I have decided to use the constantly rising bile eroding my insides caused by the existence, persistence, and baffling support for The Snyder Cut of Justice League, in a positive way that lets me have a bit of fun with the concept of director’s cuts. Instead of taking a movie that, in my own opinion, doesn’t work, and adding two hours of fluff, puff, and slow-motion hot-dogs, I’m going to limit the choice here: I (Kevin Boyle, not a director) am allowed to change one aspect of the movie to fix it and turn it into the director’s cut that might actually have made a difference. And I’m going to call this process The Kev Cut. Because I like the sound of my own name far too much.
This could be a change of casting, cutting a sub-plot, removing a music cue that suggests the wrong mood (If you all like this then I’ll reveal what that controversial pick is), or in today’s case, replacing one character with another. Since Snyder is the filmmaker to inspire me. I will start with one of his own movies that, with one choice, and without changing the rest of the movie, will give the story more coherence. So, let’s arm ourselves with no budgetary restraints, worries about actor schedules, and a few years of hindsight to fix Batman v Superman: Dawn of Justice.
I’ve written about Dawn of Justice a lot on this site; I may even have enough material for one of those self-published pop culture books you see on Amazon. Mostly, I’ve approached the story from the perspective of Batman, both in a positive light in my Batman Retrospective article on Dawn of Justice and my article on Batfleck as a whole. Whether I like it or not, Batfleck is still the most fully-fledged character in the movies, and his role in proceedings has plenty of reasonably deserved fans. Batfleck isn’t the issue with this movie; mopey emo Superman is.
Since I have limited myself to only one change, I can’t use Superman to turn Dawn of Justice into a masterpiece, but I can address something that the movie fails to do: have Superman hold himself accountable for his part of the destruction of Metropolis. In the horrifically named Snyderverse, Superman is a dumbass. He has no moral compass of his own and is only moved to do anything when either his girlfriend or mother is in trouble, or when one of his miscellaneous dads speaks to him from beyond the grave. Let’s run with that last bit.
In the middle of Dawn of Justice, Superman (I’m not going to call him Clark because he hasn’t been Clark since he put the suit on) takes a tantrum-walk to clear his head after flying away from his appearance in front of congress that was interrupted by a bomb. Oh, and I don’t care if the extended edition has him rescuing people before he flies off, this movie sinks or swims off the theatrical cut, like every other movie has to. On this walk in the snowy mountains of whereverthefuck, Superman comes across Jonathan Kent. Is it a hallucination? A dream? It’s certainly not artistry. This scene is here to double down on Superman’s position in Dawn of Justice. Pa Kent tells him basically that if you want to make an omelette you have to break some eggs, whether those eggs are drowned horses or dead humans. It’s an awful scene, one that further backs up that Snyder, Warner Bros, and DC don’t seem to have a clue who Superman is.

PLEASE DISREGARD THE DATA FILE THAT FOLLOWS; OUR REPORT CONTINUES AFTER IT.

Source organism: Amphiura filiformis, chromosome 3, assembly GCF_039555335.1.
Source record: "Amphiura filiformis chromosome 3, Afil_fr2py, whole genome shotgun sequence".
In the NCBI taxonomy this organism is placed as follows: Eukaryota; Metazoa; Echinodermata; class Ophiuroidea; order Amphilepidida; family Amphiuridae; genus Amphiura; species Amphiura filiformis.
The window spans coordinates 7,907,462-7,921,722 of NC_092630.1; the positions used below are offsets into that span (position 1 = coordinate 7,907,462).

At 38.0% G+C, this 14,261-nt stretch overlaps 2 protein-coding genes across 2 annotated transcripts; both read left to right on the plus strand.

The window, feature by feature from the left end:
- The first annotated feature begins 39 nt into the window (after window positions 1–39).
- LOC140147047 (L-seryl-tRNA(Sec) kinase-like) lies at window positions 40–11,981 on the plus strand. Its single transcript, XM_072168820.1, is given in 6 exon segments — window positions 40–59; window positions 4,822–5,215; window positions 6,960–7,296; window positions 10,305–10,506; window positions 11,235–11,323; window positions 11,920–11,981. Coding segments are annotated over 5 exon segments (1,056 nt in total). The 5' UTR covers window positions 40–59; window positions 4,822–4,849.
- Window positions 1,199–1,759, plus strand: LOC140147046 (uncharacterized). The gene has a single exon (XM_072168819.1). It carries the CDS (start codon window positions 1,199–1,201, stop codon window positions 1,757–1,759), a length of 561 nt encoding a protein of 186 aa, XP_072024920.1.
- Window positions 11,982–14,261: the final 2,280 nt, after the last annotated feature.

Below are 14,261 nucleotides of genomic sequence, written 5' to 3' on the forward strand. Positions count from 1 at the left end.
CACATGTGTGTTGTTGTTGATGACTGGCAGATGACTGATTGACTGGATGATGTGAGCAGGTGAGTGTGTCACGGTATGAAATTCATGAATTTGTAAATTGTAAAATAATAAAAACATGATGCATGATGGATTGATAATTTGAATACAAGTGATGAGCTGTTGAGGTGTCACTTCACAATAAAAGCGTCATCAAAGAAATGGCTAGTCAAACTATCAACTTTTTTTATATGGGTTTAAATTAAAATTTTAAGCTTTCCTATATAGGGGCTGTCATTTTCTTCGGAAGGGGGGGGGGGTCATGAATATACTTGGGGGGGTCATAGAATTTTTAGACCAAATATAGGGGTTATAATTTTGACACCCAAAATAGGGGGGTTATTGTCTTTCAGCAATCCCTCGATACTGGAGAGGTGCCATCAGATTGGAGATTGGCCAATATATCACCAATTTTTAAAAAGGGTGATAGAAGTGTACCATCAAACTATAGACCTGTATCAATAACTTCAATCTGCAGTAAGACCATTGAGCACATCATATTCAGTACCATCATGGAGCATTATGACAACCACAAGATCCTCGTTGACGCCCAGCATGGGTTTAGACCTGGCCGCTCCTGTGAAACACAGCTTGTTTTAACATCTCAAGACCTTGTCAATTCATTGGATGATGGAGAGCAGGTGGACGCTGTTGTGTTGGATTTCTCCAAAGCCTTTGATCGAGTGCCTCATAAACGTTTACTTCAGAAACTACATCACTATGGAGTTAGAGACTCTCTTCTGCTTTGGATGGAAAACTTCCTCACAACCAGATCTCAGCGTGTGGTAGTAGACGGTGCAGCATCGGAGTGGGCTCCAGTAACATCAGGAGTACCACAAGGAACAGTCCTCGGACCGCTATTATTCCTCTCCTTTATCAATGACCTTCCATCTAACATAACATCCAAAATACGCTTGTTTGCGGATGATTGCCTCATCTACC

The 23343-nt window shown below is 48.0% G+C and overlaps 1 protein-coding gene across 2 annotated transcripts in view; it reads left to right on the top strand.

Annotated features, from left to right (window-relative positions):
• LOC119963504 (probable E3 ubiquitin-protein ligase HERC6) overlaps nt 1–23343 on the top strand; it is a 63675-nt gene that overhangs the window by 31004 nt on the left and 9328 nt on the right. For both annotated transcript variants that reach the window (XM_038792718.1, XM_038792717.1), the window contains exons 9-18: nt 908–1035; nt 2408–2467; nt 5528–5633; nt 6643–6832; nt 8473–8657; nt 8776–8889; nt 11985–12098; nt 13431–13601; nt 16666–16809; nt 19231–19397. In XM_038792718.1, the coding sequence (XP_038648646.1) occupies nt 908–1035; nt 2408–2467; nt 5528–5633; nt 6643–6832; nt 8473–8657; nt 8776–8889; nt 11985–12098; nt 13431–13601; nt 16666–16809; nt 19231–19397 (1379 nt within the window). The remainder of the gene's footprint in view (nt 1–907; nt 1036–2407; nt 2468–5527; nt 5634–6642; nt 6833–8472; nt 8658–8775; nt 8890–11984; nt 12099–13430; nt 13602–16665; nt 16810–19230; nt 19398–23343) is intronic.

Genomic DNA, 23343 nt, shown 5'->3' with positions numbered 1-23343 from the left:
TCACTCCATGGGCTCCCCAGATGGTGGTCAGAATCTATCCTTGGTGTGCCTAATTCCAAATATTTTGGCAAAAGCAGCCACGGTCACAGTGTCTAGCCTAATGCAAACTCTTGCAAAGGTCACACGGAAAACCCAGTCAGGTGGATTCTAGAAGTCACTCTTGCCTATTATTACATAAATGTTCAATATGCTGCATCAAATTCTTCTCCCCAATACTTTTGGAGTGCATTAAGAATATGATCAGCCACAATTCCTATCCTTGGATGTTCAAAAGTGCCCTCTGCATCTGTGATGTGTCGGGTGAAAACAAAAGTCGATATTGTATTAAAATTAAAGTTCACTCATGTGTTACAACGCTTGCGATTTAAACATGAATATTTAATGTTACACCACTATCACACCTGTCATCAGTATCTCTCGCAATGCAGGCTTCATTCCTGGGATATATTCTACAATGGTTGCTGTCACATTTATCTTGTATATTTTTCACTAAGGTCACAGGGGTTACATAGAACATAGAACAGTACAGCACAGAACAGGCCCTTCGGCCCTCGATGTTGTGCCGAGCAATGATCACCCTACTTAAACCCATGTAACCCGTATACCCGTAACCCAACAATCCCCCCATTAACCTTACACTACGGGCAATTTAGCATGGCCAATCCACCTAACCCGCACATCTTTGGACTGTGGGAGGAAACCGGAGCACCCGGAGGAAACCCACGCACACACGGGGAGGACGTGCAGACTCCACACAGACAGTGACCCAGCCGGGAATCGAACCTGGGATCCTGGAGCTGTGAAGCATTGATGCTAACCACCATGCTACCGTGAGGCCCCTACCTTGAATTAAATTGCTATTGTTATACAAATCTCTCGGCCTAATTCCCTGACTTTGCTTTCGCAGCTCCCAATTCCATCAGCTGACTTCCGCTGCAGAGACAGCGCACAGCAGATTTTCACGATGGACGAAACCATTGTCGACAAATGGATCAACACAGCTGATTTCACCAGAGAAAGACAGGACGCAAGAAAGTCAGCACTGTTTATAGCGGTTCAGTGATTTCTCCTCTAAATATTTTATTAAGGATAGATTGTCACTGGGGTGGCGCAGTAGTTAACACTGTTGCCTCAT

Here is the change: what if Superman spoke to Jo-Rel instead? I realise that Jo-Rel’s part in the story was finished in Man of Stee,l but if they can bring Pa Kent back from the dead for one lousy metaphor, then they can reboot the consciousness of Jo-Rel too. I think the conversation would go a lot differently, and would re-frame Superman’s motivations here in a really interesting way (that Cavill’s dreadful performance can’t convey). In a very real sense, what happened in Metropolis is just as much Jo-Rel’s responsibility as it is Zod or Superman. Jorell, infused his son with the genetic material that could have revived the Kryptoian race, which means that Zod was going to follow Superman wherever he went. This gives Superman a chance to be active in his own story. He could rage at Jo-Rel for putting him between the world he came from to the world he wants to protect. Jo-Rel’s choices led to Man of Steel’s climax, and he’s not there to answer for it. Superman is, and those feelings would make his actions before this scene make a lot more sense. This is the catharsis, this is the point where Clark (because he would be Clark here) makes his own choice to be a better hero. He wouldn’t come back to Metropolis to save Lois for the hundredth time, he would come back because its people need protecting from Lex Luthor. It would also put a little less narrative pressure on the Martha moment; it may even make it a tad more intimate because you would actually care that Superman was about to be murdered, because he cares about the murders that he’s committed, too.
Well, not a classic fix, but one that I feel gives Superman more agency and more personality while deepening his own conflicts. Also, the scene would only be a few minutes long, so HBO Max couldn’t cut my cut into forty-eight arbitrary chapters.
If you enjoyed this, I promise that I will kick Snyder out of my head and try this on a movie that has nothing to do with him or superheroes. What movies would you fix with a single change if you could? Let us know in the comments!
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By Kevin Boyle
(header image via YouTube)